Keywords: Candlelight-style; OLED; Sunlight-style


The new era of an organic light-emitting diodes (OLEDs) begin with the invention by Tang and Van Slyke in 1987 [1]. OLEDs are progressively attracting much attention because of their potential applications and superior performance in the high-quality flatpanel displays, lighting, and optoelectronics [1-4]. In comparison to general lighting and display sources, OLEDs have prominent features like high color purity, high luminance, wide viewing angle, high contrast, high response speed, low power consumption, simple fabrication, ultra-thin structure, light-weight, flexibility, and low cost. [5]. Numerous architectural and fabrication approaches have been introduced to develop a high energy-efficiency and long lifetime OLED devices [3,6]. Over the past few years, OLEDs started to replace the conventional and power consuming light sources, incandescent bulbs and fluorescent lights which are non eco-friendly, contain harmful mercury, and non-disposable. While, OLEDs are selfilluminating, power efficient, and disposable.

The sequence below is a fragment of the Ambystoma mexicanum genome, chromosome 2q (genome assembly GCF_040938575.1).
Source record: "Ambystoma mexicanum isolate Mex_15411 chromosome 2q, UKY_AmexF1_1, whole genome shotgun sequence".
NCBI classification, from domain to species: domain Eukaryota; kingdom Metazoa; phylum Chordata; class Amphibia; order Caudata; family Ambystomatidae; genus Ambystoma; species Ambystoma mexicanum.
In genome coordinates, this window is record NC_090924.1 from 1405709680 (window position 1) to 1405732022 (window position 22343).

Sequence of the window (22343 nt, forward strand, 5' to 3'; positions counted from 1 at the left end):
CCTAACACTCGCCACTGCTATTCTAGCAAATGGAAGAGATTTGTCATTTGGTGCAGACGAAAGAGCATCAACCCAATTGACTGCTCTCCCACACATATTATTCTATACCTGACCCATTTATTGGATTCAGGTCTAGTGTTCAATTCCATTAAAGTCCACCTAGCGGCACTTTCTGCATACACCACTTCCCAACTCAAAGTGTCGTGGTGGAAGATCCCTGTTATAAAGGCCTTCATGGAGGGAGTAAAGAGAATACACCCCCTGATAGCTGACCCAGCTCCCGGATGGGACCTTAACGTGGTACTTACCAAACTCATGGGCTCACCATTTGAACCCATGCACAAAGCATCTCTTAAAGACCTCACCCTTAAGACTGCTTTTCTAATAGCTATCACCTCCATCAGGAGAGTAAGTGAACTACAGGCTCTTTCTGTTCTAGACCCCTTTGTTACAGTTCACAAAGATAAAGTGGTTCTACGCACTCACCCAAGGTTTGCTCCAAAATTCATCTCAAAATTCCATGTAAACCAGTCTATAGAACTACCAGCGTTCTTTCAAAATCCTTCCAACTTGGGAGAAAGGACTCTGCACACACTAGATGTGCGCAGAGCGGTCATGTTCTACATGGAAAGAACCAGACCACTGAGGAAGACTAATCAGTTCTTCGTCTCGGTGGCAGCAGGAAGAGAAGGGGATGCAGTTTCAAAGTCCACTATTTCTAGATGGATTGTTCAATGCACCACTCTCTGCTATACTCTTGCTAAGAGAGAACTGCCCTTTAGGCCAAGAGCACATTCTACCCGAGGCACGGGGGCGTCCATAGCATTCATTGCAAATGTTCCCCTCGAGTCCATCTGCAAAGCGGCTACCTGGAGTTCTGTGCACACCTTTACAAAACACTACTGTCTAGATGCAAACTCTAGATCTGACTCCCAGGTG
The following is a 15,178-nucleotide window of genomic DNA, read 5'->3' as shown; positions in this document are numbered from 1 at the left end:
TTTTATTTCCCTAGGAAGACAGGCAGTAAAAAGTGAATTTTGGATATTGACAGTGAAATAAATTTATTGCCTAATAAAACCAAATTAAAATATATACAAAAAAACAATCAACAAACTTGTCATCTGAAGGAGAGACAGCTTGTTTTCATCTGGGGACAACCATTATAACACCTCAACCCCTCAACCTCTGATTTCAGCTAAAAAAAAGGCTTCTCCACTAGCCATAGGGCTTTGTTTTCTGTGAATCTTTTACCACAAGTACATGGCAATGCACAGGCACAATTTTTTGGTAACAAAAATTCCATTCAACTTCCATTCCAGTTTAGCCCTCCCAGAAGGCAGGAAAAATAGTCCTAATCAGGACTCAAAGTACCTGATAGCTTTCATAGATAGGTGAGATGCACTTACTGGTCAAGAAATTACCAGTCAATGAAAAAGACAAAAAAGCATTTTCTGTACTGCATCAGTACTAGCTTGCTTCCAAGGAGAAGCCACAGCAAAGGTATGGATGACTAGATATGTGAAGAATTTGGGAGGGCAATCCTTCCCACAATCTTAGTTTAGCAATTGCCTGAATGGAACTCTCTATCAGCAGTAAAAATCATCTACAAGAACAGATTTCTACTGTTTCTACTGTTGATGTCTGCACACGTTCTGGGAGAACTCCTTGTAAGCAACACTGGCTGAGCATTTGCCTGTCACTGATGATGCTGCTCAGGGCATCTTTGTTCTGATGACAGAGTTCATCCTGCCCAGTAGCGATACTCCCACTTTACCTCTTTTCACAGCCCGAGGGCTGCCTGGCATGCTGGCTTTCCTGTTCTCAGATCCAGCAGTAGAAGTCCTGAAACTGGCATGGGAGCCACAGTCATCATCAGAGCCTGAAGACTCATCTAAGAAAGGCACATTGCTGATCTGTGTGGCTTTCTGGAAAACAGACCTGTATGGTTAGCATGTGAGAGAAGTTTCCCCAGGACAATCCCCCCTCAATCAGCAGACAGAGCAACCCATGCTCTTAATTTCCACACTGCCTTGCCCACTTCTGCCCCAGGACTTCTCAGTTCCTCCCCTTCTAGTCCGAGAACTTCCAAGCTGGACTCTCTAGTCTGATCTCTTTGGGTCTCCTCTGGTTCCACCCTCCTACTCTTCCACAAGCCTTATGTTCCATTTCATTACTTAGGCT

Color and color temperature (CT) of light show a strong influence on human physiology and psychology [7]. Long time exposure to light with high color temperature and short wavelength leads to different types of cancer [8]. A good lighting improves alertness, psychomotor vigilance, task performance, morning cortisol level, and sleep quantity [9]. Jou’s group contributed remarkable effort in the designing and development of human-friendly light [10-19]. The same group reported both candlelight- and sunlight-style OLED with colortemperature and chromaticity similar to that of the natural lighting source [10-19]. OLED succeeds to make light free from hazardous violet and ultraviolet emission, scorching infrared, unpleasant glare, toxic mercury, and importantly blue hazard [16-19], also succeed to fabricate OLED devices with sunlight style chromaticity and color temperature [10-15]. Combined with high energy-efficiency and high light-quality, all these justifies OLED to be a healthy and good light for lighting to safeguard human health and minimize light pollution.

Types of Natural Light